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Students, faculty to consider ‘iTunes U’

Rohan Anand | Wednesday, January 23, 2008

With the tagline “the campus that never sleeps,” Apple, Inc. launched “iTunes U” last spring, a program that looks like the regular iTunes store but offers students, professors and the public free access to downloadable classroom lectures. And while more than 250 institutions across the nation are registered, Notre Dame is still in the process of examining the technology.

“My description of it would be a way of distributing media – namely video clips, audio clips, pictures, and even documents – to share what is going on in classrooms with the public,” said senior Patrick Finnigan, the undergraduate representative to the University Committee on Academic Technology.

Schools that are already affiliated with iTunes U use it to distribute course content to its students, but some even take it a step further by turning it into a public relations medium. It can offer prospective high school students guided tours of campuses, Finnigan said.

Finnigan and senior Mariana Montes, the residential life committee chair, are working on a proposal to the Student Senate promote the idea of adopting iTunes U.

Currently, Notre Dame has a similar system known as OpenCourseWare, which was launched in the fall of 2006. The site offers an open digital publication of course materials with the sole task of spreading knowledge and education materials to the public for free.

That site offers materials from 29 courses within the College of Arts and Letters and some from the School of Architecture. While the system is growing and well organized, Finnigan believes iTunes U has “further benefits to offer.”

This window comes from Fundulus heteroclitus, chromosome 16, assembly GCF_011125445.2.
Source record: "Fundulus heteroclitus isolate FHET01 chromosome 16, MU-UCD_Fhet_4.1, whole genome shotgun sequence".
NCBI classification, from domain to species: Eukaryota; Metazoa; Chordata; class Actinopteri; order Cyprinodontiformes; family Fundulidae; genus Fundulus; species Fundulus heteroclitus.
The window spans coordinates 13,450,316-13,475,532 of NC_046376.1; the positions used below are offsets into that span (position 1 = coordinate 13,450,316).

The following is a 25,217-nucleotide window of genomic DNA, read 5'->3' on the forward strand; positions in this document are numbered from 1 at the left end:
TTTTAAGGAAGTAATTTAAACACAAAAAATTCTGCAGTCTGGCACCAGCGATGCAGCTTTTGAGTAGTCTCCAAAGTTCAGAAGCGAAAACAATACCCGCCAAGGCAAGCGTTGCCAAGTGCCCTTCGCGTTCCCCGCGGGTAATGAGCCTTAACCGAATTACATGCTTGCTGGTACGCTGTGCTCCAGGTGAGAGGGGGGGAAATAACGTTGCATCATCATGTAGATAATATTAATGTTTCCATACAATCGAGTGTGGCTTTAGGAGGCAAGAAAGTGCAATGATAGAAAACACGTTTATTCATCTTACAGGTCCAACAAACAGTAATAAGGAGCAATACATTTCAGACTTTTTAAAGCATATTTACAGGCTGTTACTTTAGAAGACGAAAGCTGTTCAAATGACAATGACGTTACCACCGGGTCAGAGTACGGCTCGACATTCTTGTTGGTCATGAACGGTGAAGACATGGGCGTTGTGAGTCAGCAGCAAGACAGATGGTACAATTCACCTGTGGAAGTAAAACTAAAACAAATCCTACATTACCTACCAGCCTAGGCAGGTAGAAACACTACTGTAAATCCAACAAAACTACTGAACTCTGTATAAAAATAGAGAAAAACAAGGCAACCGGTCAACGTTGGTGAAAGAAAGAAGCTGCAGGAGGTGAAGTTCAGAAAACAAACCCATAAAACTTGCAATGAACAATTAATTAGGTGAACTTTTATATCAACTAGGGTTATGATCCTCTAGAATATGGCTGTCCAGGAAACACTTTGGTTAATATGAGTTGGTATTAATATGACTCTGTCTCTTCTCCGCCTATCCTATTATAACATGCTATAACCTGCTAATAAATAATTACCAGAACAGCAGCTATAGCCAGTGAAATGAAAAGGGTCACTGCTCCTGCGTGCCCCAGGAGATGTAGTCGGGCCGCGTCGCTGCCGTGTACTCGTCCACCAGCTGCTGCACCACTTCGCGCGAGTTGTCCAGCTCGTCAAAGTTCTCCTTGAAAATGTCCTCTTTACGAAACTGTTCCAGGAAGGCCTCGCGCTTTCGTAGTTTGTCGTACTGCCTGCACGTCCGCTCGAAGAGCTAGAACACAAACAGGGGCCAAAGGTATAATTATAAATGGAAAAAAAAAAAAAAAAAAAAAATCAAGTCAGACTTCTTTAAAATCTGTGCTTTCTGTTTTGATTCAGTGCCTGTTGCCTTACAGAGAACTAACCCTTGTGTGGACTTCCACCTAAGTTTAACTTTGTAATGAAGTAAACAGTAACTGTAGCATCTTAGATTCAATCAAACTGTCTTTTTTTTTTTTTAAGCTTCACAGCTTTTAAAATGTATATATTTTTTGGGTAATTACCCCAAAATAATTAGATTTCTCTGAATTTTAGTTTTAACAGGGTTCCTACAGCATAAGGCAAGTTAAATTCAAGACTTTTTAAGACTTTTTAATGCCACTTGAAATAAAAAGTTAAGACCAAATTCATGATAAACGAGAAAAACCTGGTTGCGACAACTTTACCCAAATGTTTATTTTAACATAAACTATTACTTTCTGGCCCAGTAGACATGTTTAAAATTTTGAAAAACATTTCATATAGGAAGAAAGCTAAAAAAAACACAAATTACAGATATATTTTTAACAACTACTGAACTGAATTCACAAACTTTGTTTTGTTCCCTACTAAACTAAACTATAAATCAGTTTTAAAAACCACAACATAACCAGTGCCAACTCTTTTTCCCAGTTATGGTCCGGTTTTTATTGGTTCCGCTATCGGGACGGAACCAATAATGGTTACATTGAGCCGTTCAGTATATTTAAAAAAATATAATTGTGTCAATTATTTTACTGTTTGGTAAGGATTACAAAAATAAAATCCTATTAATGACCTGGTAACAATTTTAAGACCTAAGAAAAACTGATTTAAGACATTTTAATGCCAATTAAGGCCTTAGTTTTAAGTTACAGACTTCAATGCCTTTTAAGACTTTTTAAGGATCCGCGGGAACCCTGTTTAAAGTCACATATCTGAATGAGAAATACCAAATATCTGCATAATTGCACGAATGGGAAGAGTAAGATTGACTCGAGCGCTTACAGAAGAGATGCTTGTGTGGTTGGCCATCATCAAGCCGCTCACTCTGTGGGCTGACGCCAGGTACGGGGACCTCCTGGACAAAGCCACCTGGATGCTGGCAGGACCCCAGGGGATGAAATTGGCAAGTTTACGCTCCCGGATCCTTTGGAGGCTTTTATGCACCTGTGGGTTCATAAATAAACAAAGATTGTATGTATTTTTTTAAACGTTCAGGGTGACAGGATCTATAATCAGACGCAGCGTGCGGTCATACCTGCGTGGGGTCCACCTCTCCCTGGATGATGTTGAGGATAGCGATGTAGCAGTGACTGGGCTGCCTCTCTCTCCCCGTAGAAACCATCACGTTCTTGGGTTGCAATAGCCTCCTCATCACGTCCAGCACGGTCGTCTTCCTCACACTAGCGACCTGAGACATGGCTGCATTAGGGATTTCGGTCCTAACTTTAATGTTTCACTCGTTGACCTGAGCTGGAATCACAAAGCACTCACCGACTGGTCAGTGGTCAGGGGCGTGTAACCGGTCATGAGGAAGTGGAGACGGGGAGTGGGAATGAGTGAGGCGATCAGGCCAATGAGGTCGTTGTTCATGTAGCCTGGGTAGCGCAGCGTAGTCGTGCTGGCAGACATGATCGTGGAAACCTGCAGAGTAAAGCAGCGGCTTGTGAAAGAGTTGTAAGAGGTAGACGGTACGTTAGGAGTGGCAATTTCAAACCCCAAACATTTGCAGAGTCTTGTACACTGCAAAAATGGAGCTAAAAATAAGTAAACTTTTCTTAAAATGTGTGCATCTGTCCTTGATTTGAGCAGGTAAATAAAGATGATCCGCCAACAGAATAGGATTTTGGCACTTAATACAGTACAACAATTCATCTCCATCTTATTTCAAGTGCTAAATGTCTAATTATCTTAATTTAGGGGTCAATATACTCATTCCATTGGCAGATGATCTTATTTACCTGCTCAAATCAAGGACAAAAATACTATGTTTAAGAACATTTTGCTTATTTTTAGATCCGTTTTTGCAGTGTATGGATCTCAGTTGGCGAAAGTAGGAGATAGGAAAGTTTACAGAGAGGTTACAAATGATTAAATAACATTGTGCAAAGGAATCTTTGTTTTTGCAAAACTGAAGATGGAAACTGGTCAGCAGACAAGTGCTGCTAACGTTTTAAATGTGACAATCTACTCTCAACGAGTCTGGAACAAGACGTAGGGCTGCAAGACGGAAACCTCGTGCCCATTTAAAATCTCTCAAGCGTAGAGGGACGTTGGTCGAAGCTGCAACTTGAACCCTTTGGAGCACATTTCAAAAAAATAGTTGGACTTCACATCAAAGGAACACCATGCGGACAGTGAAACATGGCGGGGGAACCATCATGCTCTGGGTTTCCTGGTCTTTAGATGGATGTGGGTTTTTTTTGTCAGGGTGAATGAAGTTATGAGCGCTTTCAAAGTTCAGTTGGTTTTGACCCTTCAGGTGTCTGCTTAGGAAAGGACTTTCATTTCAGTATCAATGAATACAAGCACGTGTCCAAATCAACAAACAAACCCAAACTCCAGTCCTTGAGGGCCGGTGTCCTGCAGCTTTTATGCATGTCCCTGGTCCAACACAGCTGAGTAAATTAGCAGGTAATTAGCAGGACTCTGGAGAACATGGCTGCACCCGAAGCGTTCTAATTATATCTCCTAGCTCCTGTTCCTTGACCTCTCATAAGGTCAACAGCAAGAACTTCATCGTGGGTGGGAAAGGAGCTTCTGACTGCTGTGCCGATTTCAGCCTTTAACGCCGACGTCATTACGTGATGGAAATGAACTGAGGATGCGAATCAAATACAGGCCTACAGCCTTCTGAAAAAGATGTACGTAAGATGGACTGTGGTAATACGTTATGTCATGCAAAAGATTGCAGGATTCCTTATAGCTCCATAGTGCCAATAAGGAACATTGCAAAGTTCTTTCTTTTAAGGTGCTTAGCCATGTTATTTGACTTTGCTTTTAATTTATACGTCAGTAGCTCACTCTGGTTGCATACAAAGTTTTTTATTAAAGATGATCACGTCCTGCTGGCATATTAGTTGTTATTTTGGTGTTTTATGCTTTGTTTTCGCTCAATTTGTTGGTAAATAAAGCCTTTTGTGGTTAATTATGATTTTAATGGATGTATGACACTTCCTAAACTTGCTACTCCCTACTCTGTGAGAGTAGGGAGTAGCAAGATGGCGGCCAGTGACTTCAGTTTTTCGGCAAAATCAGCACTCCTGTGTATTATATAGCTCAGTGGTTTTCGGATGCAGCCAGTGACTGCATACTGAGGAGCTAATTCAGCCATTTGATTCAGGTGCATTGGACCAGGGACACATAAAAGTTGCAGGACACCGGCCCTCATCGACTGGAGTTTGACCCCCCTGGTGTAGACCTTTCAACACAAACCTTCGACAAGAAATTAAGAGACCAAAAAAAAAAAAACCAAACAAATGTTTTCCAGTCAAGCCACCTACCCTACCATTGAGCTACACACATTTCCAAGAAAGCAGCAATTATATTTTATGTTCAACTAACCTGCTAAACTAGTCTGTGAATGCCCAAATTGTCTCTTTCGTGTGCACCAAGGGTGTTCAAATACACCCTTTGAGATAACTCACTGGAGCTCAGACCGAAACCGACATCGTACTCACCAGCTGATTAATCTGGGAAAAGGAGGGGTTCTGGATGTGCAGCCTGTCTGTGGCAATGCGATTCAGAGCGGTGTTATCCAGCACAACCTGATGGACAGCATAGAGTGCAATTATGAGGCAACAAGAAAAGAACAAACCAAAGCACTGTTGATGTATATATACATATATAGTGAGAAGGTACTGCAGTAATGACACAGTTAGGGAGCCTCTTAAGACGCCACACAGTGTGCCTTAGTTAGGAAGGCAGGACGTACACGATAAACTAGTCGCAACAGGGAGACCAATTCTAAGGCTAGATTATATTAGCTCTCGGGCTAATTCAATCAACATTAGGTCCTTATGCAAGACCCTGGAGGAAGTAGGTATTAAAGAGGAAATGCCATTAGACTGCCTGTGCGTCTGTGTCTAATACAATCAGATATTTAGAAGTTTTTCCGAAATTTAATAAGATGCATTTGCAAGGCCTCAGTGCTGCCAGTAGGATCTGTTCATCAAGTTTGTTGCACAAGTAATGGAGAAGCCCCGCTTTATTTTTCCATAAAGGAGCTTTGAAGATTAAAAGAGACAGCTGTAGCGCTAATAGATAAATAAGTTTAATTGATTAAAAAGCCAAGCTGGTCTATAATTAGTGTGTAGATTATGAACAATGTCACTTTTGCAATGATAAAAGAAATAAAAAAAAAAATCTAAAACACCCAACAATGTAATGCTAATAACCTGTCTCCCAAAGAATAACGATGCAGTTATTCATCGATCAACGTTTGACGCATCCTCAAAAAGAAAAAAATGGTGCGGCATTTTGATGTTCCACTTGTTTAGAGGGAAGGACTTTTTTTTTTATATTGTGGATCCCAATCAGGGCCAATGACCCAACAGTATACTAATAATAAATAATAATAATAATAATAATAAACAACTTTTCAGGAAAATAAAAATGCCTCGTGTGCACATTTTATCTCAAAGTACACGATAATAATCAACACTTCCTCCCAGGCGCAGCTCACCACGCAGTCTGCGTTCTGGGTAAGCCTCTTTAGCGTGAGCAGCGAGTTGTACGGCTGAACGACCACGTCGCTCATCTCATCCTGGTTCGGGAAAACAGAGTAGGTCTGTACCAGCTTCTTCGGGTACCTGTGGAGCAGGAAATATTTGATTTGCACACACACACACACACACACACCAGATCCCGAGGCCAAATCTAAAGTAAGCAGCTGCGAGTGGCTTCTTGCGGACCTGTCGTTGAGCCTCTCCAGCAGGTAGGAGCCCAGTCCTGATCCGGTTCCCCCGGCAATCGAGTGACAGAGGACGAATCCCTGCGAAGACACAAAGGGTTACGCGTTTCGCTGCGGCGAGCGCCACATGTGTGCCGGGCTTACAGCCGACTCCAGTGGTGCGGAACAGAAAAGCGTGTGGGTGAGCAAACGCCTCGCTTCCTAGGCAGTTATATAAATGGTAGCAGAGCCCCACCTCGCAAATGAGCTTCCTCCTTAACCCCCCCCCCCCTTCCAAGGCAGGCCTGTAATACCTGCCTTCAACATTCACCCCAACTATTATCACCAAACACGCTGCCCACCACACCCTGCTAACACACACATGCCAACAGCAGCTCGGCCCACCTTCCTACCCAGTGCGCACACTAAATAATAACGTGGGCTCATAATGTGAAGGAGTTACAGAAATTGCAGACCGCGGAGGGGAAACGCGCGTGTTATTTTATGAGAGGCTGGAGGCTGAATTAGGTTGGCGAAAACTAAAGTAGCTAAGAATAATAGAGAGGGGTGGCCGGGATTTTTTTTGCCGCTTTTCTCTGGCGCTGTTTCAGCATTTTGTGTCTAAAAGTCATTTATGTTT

“iTunes itself reaches out to a wider audience because it is such a popular medium to download interactive media,” Finnigan said. “It also takes care of some of the technical issues you would have to tackle by designing your own public domain. With iTunes U, we do not have to worry about formatting because they have their own templates to simplify the process of uploading course content.”

One University professor has already tapped into iTunes U and has been very pleased with the results. Surendar Chandra, a professor in the computer science engineering department, set up an independent channel on iTunes U’s shared network for his Operating Systems Principles class.

He currently video- and audiotapes his lectures for various courses and posts them online for student use and – is therefore in support of iTunes U as an easy way to get technology out to the classroom.

“The benefit of iTunes U is that it allows the students to easily find the course contents,” he said. “They can go to ND-iTunes – Apple advertises iTunes U prominently inside iTunes – and navigate through the department [or] course listing to directly find the particular lecture. iTunes U lectures are still podcasts; the instructor can post audio, video and PDF files.”

Additionally, Chandra sees iTunes U as an excellent reference tool, especially for test preparation and for review during subsequent courses, as well as for those students who miss a lecture.

But the program is not meant to replace attending class.

“It enhances, rather than supplants a lecture,” he said.

With compatible devices such as the Apple iPhone and the video iPod, which can be used as hard drive storage space, students can easily download these lecture clips and play them back wherever they go.

“The only real challenge is to let students know where the contents are posted,” he said. “I can either post them on my course Web page [on open courseware], as a podcast or on Google video.”

Once a college or university registers with iTunes U, it can either host the software locally or allow Apple to do it for them, which will be a major decision for Notre Dame when and if that time comes, Finnigan said.

“If we were to choose the latter, then we would be charged,” he said. “Ideally, we would allow Apple to host the media for us and we would just have to pay for storage. We would be allowed large amounts of space, but it would still be expensive.”

And for people for whom privacy, and not money, is the main concern, Apple allows users to apply privacy settings to restrict all public audiences from viewing their posted material.